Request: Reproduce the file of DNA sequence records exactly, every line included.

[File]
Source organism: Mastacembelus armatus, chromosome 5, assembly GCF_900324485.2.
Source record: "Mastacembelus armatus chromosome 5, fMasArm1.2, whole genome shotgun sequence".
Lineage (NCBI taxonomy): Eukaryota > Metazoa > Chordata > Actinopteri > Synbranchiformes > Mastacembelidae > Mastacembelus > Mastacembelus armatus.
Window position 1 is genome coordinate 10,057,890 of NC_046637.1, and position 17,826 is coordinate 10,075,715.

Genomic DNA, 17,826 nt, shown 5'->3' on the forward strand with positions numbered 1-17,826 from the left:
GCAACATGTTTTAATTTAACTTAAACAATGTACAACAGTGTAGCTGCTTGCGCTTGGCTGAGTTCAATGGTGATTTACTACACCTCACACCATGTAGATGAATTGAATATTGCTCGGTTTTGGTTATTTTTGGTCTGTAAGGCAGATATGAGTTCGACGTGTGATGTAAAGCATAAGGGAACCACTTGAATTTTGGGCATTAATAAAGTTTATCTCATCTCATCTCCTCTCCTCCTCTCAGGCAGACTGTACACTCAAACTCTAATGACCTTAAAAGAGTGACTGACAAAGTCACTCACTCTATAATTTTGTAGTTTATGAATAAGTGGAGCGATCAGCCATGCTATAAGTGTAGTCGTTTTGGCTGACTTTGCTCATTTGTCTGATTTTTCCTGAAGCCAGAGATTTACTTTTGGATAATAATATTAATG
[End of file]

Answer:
Source organism: Mastacembelus armatus, chromosome 5, assembly GCF_900324485.2.
Source record: "Mastacembelus armatus chromosome 5, fMasArm1.2, whole genome shotgun sequence".
Lineage (NCBI taxonomy): Eukaryota > Metazoa > Chordata > Actinopteri > Synbranchiformes > Mastacembelidae > Mastacembelus > Mastacembelus armatus.
Window position 1 is genome coordinate 10,057,890 of NC_046637.1, and position 17,826 is coordinate 10,075,715.

Genomic DNA, 17,826 nt, shown 5'->3' on the forward strand with positions numbered 1-17,826 from the left:
GCAACATGTTTTAATTTAACTTAAACAATGTACAACAGTGTAGCTGCTTGCGCTTGGCTGAGTTCAATGGTGATTTACTACACCTCACACCATGTAGATGAATTGAATATTGCTCGGTTTTGGTTATTTTTGGTCTGTAAGGCAGATATGAGTTCGACGTGTGATGTAAAGCATAAGGGAACCACTTGAATTTTGGGCATTAATAAAGTTTATCTCATCTCATCTCCTCTCCTCCTCTCAGGCAGACTGTACACTCAAACTCTAATGACCTTAAAAGAGTGACTGACAAAGTCACTCACTCTATAATTTTGTAGTTTATGAATAAGTGGAGCGATCAGCCATGCTATAAGTGTAGTCGTTTTGGCTGACTTTGCTCATTTGTCTGATTTTTCCTGAAGCCAGAGATTTACTTTTGGATAATAATATTAATG